When you sell to a dealer, they are going to try make money off of it so, when they buy it, they want to be able to sell it for higher. Because of this, they will not buy it for as much money as someone else (someone who actually wants to buy and own the car) would buy it for.

If you try sell it independently – take some nice pictures, post it online, the whole shebang – it might take longer and be more complicated, but you can probably make a few thousand more on the sale.
This might be enough to pay off your loan completely and get rid of the negative equity altogether!

Big Rebates on a New Car

A slightly less independent option to deal with your negative car equity is to look for a new car that has a big rebate.
Ideally, you’d find a new car with a great deal and a rebate that covers your negative equity. For instance, if you owe $1.5k more than your car is worth but you find a new car with a $3k rebate, then the rebate will cover your negative equity with a little bit left over. Now, this isn’t great because it does eat up a lot of the rebate but it will help get you out of the situation.
The thing to keep an eye on is that most cars with big rebates are stock clearing sales which means they are likely to be cars that will depreciate quickly. Make sure your loan terms account for that so you can avoid being in the same situation again down the line.

Pay Off the Negative Equity

If you don’t want to sell your car or get a new car, this might be the option for you. Paying off the difference of your negative equity can be a great way to get your car loan back on track.
Now, if you happen to have a few thousand dollars sitting around, congratulations! I’m not sure why you’re reading this, but welcome! For the rest of us who don’t have that luxury, paying off the difference can prove more difficult.
If you have some jewelry you don’t wear often or something else of value you can sell, that would be a great way to close that negative equity gap.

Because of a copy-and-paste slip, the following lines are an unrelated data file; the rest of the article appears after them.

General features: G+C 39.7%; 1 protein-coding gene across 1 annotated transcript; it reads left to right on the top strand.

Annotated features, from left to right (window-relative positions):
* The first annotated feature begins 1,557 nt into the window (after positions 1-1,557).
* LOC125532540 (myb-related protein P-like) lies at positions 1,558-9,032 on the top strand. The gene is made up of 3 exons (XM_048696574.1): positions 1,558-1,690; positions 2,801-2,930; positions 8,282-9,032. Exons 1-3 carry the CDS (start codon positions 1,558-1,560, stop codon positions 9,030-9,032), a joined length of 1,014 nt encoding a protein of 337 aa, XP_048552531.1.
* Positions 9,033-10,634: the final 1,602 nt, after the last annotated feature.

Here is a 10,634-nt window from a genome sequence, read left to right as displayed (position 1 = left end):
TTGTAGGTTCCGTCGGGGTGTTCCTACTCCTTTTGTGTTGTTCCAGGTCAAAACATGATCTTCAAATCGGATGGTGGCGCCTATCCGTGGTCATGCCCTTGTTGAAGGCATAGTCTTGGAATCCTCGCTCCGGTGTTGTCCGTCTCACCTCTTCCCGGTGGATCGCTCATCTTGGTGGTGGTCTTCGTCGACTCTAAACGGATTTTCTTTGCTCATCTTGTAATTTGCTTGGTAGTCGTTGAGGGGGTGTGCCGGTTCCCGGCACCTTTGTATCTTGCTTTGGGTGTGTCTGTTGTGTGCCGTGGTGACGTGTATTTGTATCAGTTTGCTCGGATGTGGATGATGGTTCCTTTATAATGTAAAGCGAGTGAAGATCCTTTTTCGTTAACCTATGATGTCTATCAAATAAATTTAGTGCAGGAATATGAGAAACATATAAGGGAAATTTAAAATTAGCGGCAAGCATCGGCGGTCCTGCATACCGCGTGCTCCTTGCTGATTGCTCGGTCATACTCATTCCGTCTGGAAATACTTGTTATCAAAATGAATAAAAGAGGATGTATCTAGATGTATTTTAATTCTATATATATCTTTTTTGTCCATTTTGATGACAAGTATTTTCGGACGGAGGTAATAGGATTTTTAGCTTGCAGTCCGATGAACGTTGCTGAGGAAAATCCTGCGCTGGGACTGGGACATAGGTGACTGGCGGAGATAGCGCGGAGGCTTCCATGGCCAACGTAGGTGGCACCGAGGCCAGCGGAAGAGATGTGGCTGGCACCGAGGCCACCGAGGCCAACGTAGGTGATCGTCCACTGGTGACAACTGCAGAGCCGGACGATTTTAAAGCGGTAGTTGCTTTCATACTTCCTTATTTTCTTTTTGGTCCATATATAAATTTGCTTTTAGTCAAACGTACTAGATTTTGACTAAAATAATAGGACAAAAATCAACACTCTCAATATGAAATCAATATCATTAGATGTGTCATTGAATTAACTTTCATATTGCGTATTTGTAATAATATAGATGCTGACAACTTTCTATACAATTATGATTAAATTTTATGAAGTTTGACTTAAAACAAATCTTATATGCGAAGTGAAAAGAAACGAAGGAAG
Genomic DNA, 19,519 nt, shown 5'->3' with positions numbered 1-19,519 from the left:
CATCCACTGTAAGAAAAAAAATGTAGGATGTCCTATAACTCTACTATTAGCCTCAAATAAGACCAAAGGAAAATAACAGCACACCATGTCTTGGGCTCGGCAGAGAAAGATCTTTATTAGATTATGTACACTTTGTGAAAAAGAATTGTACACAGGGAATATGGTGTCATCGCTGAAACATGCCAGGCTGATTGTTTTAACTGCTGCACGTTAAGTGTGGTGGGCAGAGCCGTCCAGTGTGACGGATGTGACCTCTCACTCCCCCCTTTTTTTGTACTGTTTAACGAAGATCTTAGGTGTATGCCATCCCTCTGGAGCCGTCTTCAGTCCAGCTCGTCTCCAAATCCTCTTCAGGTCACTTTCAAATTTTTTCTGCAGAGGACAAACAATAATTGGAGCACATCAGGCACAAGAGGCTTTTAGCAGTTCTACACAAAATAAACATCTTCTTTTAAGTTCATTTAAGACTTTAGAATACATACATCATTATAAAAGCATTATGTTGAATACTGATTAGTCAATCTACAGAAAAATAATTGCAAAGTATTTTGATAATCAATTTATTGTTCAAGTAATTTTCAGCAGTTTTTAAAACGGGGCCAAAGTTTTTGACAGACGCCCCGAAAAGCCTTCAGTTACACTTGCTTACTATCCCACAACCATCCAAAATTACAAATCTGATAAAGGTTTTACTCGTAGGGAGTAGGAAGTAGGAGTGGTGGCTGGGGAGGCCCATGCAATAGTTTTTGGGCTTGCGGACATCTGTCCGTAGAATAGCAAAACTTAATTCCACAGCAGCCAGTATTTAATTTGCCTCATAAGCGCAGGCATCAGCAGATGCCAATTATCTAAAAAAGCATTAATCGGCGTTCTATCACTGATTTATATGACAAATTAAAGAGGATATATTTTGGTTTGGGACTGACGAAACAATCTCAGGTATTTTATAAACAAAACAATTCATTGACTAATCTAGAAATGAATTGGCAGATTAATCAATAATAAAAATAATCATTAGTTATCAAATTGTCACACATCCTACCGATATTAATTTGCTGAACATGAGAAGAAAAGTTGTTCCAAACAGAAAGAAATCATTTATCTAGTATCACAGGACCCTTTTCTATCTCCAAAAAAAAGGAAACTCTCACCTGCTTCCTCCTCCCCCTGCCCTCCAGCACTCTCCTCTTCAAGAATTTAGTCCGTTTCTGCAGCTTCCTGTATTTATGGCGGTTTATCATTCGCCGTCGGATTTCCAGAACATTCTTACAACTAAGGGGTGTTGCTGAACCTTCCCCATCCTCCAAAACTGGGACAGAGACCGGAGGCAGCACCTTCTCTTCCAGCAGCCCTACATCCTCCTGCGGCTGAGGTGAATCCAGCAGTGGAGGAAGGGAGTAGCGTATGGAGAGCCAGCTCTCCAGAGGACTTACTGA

If you don’t have anything to sell but you really want to get rid of it, there can be other ways of paying it off. For instance, if you have another car that you already own (perhaps a spouse's car or one of your children’s?), you can take out a title loan on it and use that money to pay off your negative equity! With the short term period of the loan, as long as you pay it back on time, your interest won’t be through the roof! If that sounds interesting, check out our title loans !

Ride Out the Wave

If none of the above also appeals to you then, might I recommend just hanging on and just paying off your loan?
If you want to keep your car and you aren’t planning on getting a new one, just keep plugging away with your payments. The good news when it comes to the deprecation of your car’s value is that it slows with time.
The biggest drop is in the beginning (so odds are, it’s already happened) so if you keep paying, eventually your payments will catch up with the value of the car. The perks of this option is it also looks great on your credit report and will help your credit score in the long run!

Whatever your decision--however you chose to deal with your negative equity car loan, just make sure you do your research.
And, in general, keep an eye on your car loan and how much your car is worth and make sure you know whether your loan is in the negative or positive. There is no reason to get lost in the nightmare if you stay aware and have a plan!